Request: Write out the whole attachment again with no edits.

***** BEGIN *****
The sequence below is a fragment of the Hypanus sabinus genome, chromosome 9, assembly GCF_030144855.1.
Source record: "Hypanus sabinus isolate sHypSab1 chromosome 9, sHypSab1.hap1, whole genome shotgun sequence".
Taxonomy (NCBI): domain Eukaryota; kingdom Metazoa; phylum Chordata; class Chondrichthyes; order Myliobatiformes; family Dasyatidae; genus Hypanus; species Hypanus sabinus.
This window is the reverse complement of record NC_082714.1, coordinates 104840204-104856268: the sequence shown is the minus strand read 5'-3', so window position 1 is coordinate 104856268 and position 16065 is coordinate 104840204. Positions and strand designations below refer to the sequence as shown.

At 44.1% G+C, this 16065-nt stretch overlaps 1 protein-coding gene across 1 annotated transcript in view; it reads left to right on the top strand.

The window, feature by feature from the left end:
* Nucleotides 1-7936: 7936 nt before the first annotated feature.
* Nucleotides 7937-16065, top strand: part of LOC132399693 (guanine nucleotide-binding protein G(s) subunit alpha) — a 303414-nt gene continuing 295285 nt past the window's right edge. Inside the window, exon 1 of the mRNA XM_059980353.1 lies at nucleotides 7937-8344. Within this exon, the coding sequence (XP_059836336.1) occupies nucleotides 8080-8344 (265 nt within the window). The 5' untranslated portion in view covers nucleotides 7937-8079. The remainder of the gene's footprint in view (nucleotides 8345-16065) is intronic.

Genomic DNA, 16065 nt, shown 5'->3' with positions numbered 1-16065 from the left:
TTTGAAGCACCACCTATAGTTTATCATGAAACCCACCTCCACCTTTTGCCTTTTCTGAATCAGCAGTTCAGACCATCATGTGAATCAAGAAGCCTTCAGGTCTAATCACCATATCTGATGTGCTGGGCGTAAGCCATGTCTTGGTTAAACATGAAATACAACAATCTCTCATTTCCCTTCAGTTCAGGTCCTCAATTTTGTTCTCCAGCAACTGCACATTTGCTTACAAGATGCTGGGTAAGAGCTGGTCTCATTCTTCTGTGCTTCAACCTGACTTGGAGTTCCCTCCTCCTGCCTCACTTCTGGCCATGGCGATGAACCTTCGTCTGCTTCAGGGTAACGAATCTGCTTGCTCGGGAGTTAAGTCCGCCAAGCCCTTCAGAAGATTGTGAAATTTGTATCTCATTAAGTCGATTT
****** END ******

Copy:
The sequence below is a fragment of the Hypanus sabinus genome, chromosome 9, assembly GCF_030144855.1.
Source record: "Hypanus sabinus isolate sHypSab1 chromosome 9, sHypSab1.hap1, whole genome shotgun sequence".
Taxonomy (NCBI): domain Eukaryota; kingdom Metazoa; phylum Chordata; class Chondrichthyes; order Myliobatiformes; family Dasyatidae; genus Hypanus; species Hypanus sabinus.
This window is the reverse complement of record NC_082714.1, coordinates 104840204-104856268: the sequence shown is the minus strand read 5'-3', so window position 1 is coordinate 104856268 and position 16065 is coordinate 104840204. Positions and strand designations below refer to the sequence as shown.

At 44.1% G+C, this 16065-nt stretch overlaps 1 protein-coding gene across 1 annotated transcript in view; it reads left to right on the top strand.

The window, feature by feature from the left end:
* Nucleotides 1-7936: 7936 nt before the first annotated feature.
* Nucleotides 7937-16065, top strand: part of LOC132399693 (guanine nucleotide-binding protein G(s) subunit alpha) — a 303414-nt gene continuing 295285 nt past the window's right edge. Inside the window, exon 1 of the mRNA XM_059980353.1 lies at nucleotides 7937-8344. Within this exon, the coding sequence (XP_059836336.1) occupies nucleotides 8080-8344 (265 nt within the window). The 5' untranslated portion in view covers nucleotides 7937-8079. The remainder of the gene's footprint in view (nucleotides 8345-16065) is intronic.

Genomic DNA, 16065 nt, shown 5'->3' with positions numbered 1-16065 from the left:
TTTGAAGCACCACCTATAGTTTATCATGAAACCCACCTCCACCTTTTGCCTTTTCTGAATCAGCAGTTCAGACCATCATGTGAATCAAGAAGCCTTCAGGTCTAATCACCATATCTGATGTGCTGGGCGTAAGCCATGTCTTGGTTAAACATGAAATACAACAATCTCTCATTTCCCTTCAGTTCAGGTCCTCAATTTTGTTCTCCAGCAACTGCACATTTGCTTACAAGATGCTGGGTAAGAGCTGGTCTCATTCTTCTGTGCTTCAACCTGACTTGGAGTTCCCTCCTCCTGCCTCACTTCTGGCCATGGCGATGAACCTTCGTCTGCTTCAGGGTAACGAATCTGCTTGCTCGGGAGTTAAGTCCGCCAAGCCCTTCAGAAGATTGTGAAATTTGTATCTCATTAAGTCGATTT